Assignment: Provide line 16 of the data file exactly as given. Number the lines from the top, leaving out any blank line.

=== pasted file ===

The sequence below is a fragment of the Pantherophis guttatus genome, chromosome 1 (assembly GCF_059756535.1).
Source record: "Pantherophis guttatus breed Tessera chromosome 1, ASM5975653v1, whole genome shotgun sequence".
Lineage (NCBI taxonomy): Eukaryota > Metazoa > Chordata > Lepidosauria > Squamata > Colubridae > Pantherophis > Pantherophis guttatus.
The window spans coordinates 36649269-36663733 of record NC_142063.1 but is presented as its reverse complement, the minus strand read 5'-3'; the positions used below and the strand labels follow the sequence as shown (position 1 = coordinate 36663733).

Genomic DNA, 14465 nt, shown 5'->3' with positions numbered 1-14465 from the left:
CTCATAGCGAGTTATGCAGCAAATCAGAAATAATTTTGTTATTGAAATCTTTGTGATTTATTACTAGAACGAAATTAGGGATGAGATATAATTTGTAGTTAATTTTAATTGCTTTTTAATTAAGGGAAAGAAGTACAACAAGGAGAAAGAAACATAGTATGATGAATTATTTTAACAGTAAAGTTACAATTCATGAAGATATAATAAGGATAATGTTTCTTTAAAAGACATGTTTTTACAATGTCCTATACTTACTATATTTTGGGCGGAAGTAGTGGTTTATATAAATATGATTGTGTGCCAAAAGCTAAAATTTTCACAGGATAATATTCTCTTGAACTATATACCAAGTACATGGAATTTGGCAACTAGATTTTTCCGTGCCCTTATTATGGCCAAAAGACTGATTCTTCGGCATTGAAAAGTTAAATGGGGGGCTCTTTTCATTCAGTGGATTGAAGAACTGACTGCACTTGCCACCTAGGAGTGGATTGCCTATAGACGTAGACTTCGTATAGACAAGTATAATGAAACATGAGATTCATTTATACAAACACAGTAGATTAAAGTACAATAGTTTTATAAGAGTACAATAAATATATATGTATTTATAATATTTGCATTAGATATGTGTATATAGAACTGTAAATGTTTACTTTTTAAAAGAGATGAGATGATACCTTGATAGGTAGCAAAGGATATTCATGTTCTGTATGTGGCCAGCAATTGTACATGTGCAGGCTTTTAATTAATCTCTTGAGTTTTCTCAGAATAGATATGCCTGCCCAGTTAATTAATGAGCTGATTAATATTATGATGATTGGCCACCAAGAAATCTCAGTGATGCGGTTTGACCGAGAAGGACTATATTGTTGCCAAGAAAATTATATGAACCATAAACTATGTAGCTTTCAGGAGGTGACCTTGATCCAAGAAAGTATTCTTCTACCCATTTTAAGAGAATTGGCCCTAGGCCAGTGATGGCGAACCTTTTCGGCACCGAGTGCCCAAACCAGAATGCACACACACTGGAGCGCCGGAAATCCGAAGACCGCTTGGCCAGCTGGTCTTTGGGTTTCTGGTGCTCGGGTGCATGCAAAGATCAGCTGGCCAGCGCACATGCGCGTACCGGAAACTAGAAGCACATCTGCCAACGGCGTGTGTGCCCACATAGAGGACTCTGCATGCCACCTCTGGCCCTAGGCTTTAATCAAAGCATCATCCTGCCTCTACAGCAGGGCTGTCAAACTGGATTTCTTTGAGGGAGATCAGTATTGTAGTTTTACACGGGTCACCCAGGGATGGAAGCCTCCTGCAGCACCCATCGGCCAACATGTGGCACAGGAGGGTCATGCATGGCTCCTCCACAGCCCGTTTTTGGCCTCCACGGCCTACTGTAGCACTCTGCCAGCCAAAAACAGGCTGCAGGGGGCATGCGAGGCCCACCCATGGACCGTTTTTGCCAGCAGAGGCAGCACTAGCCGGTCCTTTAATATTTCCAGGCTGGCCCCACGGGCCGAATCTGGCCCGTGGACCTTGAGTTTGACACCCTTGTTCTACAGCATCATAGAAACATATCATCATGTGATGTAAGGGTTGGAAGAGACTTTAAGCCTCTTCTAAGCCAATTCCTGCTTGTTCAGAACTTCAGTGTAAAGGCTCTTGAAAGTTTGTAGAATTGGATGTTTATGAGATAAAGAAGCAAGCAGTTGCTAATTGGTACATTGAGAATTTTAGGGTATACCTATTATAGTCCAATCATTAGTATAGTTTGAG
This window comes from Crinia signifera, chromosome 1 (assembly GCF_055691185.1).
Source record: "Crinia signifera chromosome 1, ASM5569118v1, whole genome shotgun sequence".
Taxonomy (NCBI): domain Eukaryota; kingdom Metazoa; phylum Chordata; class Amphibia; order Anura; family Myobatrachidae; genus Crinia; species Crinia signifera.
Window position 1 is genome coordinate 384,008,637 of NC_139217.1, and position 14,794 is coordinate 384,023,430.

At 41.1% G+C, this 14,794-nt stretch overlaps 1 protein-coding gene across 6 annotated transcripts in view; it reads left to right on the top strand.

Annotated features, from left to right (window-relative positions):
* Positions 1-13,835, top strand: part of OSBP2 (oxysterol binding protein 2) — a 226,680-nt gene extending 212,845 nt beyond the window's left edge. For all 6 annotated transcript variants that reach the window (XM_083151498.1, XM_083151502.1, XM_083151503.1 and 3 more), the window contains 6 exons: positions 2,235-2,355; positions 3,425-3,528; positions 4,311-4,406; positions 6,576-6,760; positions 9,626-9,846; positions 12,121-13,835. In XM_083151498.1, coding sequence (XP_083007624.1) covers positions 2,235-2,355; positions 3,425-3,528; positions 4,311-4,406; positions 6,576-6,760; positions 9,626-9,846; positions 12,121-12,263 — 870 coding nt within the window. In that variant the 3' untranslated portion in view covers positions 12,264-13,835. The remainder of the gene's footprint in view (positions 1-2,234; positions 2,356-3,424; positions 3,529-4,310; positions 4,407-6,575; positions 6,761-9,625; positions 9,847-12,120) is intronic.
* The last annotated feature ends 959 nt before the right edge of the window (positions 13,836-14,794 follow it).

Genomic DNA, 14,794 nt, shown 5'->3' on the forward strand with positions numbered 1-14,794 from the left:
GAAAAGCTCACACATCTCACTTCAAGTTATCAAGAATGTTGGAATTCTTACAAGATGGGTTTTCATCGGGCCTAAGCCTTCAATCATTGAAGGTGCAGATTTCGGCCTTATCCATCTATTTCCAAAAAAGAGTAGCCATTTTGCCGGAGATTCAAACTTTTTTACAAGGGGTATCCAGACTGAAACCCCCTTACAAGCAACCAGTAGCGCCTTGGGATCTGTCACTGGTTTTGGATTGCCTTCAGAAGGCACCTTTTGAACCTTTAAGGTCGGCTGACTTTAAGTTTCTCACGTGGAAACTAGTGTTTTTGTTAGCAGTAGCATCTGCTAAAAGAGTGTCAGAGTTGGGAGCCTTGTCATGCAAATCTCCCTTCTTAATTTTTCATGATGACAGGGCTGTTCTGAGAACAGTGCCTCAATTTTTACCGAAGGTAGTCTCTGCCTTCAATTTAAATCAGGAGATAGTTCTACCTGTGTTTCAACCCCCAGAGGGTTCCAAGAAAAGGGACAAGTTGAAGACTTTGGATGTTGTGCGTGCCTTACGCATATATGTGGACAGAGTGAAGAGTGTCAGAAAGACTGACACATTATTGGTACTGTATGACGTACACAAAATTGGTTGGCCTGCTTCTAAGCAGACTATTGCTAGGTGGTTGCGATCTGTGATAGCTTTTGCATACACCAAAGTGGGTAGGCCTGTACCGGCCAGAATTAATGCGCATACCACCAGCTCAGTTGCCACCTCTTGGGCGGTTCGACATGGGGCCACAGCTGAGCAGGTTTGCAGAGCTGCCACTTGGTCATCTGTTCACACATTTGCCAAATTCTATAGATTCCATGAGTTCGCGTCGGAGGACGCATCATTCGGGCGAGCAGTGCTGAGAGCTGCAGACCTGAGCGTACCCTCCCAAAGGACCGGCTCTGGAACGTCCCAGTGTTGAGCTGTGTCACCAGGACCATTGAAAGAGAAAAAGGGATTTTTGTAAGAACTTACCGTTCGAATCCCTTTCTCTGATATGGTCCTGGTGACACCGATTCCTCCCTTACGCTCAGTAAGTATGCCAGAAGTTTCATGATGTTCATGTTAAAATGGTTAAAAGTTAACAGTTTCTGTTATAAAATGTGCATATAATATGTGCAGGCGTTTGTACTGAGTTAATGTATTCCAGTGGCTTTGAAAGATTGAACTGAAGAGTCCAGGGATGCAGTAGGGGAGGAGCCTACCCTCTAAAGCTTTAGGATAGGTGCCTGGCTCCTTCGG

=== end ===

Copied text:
GAAAAGCTCACACATCTCACTTCAAGTTATCAAGAATGTTGGAATTCTTACAAGATGGGTTTTCATCGGGCCTAAGCCTTCAATCATTGAAGGTGCAGATTTCGGCCTTATCCATCTATTTCCAAAAAAGAGTAGCCATTTTGCCGGAGATTCAAACTTTTTTACAAGGGGTATCCAGACTGAAACCCCCTTACAAGCAACCAGTAGCGCCTTGGGATCTGTCACTGGTTTTGGATTGCCTTCAGAAGGCACCTTTTGAACCTTTAAGGTCGGCTGACTTTAAGTTTCTCACGTGGAAACTAGTGTTTTTGTTAGCAGTAGCATCTGCTAAAAGAGTGTCAGAGTTGGGAGCCTTGTCATGCAAATCTCCCTTCTTAATTTTTCATGATGACAGGGCTGTTCTGAGAACAGTGCCTCAATTTTTACCGAAGGTAGTCTCTGCCTTCAATTTAAATCAGGAGATAGTTCTACCTGTGTTTCAACCCCCAGAGGGTTCCAAGAAAAGGGACAAGTTGAAGACTTTGGATGTTGTGCGTGCCTTACGCATATATGTGGACAGAGTGAAGAGTGTCAGAAAGACTGACACATTATTGGTACTGTATGACGTACACAAAATTGGTTGGCCTGCTTCTAAGCAGACTATTGCTAGGTGGTTGCGATCTGTGATAGCTTTTGCATACACCAAAGTGGGTAGGCCTGTACCGGCCAGAATTAATGCGCATACCACCAGCTCAGTTGCCACCTCTTGGGCGGTTCGACATGGGGCCACAGCTGAGCAGGTTTGCAGAGCTGCCACTTGGTCATCTGTTCACACATTTGCCAAATTCTATAGATTCCATGAGTTCGCGTCGGAGGACGCATCATTCGGGCGAGCAGTGCTGAGAGCTGCAGACCTGAGCGTACCCTCCCAAAGGACCGGCTCTGGAACGTCCCAGTGTTGAGCTGTGTCACCAGGACCATTGAAAGAGAAAAAGGGATTTTTGTAAGAACTTACCGTTCGAATCCCTTTCTCTGATATGGTCCTGGTGACACCGATTCCTCCCTTACGCTCAGTAAGTATGCCAGAAGTTTCATGATGTTCATGTTAAAATGGTTAAAAGTTAACAGTTTCTGTTATAAAATGTGCATATAATATGTGCAGGCGTTTGTACTGAGTTAATGTATTCCAGTGGCTTTGAAAGATTGAACTGAAGAGTCCAGGGATGCAGTAGGGGAGGAGCCTACCCTCTAAAGCTTTAGGATAGGTGCCTGGCTCCTTCGG